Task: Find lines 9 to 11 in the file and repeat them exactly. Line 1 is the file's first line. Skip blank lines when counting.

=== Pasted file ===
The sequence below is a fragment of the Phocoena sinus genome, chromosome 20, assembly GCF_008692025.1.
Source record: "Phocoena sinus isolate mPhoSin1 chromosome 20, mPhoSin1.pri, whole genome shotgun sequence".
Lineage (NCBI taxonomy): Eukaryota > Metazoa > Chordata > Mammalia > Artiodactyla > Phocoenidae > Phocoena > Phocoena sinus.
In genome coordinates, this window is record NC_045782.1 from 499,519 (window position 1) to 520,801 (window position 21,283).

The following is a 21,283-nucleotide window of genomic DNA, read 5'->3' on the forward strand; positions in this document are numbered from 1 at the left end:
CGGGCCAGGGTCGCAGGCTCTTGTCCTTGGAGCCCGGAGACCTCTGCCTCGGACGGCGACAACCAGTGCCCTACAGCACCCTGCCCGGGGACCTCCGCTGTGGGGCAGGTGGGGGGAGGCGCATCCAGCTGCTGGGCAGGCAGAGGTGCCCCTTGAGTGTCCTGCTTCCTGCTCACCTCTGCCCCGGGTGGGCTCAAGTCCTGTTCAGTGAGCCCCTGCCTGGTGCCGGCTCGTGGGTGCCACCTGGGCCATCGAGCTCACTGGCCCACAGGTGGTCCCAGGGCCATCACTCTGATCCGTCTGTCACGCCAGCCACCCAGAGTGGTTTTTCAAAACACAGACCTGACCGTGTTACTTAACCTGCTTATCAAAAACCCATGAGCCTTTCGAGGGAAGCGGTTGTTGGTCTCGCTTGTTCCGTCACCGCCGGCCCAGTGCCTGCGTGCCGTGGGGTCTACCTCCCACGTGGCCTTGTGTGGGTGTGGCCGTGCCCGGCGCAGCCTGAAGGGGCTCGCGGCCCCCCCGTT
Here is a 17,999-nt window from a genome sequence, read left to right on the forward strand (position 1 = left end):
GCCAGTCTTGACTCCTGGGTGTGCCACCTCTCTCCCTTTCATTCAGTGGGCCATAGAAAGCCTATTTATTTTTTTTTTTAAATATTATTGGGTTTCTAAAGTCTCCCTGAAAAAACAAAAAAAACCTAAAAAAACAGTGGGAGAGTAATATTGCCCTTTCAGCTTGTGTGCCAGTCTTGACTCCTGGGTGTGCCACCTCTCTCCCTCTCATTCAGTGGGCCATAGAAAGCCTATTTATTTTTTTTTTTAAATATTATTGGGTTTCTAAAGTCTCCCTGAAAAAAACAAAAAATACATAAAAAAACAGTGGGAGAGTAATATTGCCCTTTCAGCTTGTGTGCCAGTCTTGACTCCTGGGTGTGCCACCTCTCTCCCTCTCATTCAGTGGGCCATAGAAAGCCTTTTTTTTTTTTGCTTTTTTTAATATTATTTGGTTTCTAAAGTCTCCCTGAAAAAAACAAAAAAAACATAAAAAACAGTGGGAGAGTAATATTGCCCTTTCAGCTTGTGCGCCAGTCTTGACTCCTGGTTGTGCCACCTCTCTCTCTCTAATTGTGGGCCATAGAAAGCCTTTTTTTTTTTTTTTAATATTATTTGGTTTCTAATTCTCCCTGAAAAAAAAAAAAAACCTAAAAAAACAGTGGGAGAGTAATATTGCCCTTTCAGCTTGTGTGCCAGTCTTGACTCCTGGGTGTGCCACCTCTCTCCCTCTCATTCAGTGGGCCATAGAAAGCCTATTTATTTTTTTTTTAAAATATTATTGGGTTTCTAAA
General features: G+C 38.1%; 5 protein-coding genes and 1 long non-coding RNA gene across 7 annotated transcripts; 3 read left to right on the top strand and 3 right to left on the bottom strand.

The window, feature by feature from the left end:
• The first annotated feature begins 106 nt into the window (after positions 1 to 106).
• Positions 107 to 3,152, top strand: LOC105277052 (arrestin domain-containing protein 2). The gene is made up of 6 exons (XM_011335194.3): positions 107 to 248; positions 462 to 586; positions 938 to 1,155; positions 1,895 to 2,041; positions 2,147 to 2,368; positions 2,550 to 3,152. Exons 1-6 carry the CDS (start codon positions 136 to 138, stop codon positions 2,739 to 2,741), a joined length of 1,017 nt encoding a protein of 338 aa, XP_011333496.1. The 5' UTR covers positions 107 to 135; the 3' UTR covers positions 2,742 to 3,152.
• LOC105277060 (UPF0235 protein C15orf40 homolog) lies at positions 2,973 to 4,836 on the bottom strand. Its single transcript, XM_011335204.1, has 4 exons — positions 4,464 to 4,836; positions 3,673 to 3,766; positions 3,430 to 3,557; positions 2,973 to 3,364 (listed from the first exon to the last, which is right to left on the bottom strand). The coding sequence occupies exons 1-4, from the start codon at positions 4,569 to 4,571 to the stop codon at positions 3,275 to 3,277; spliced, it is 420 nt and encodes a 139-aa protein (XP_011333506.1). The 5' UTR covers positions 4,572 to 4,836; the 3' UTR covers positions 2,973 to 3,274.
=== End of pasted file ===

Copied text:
General features: G+C 38.1%; 5 protein-coding genes and 1 long non-coding RNA gene across 7 annotated transcripts; 3 read left to right on the top strand and 3 right to left on the bottom strand.

The window, feature by feature from the left end:
• The first annotated feature begins 106 nt into the window (after positions 1 to 106).